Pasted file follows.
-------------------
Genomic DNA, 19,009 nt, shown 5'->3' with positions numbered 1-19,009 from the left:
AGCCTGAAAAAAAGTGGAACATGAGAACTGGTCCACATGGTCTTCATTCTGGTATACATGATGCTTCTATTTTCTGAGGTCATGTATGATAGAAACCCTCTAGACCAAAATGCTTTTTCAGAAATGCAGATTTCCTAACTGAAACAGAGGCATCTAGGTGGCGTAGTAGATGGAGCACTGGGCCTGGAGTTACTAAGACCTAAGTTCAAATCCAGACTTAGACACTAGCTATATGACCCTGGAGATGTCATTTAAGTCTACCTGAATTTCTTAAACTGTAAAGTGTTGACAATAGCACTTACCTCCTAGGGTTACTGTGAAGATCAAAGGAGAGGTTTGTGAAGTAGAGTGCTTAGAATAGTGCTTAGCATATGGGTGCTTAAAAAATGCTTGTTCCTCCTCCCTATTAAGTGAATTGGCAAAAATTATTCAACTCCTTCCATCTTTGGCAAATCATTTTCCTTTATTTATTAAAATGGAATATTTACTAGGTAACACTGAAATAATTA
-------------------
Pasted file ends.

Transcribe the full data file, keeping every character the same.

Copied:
Genomic DNA, 19,009 nt, shown 5'->3' with positions numbered 1-19,009 from the left:
AGCCTGAAAAAAAGTGGAACATGAGAACTGGTCCACATGGTCTTCATTCTGGTATACATGATGCTTCTATTTTCTGAGGTCATGTATGATAGAAACCCTCTAGACCAAAATGCTTTTTCAGAAATGCAGATTTCCTAACTGAAACAGAGGCATCTAGGTGGCGTAGTAGATGGAGCACTGGGCCTGGAGTTACTAAGACCTAAGTTCAAATCCAGACTTAGACACTAGCTATATGACCCTGGAGATGTCATTTAAGTCTACCTGAATTTCTTAAACTGTAAAGTGTTGACAATAGCACTTACCTCCTAGGGTTACTGTGAAGATCAAAGGAGAGGTTTGTGAAGTAGAGTGCTTAGAATAGTGCTTAGCATATGGGTGCTTAAAAAATGCTTGTTCCTCCTCCCTATTAAGTGAATTGGCAAAAATTATTCAACTCCTTCCATCTTTGGCAAATCATTTTCCTTTATTTATTAAAATGGAATATTTACTAGGTAACACTGAAATAATTA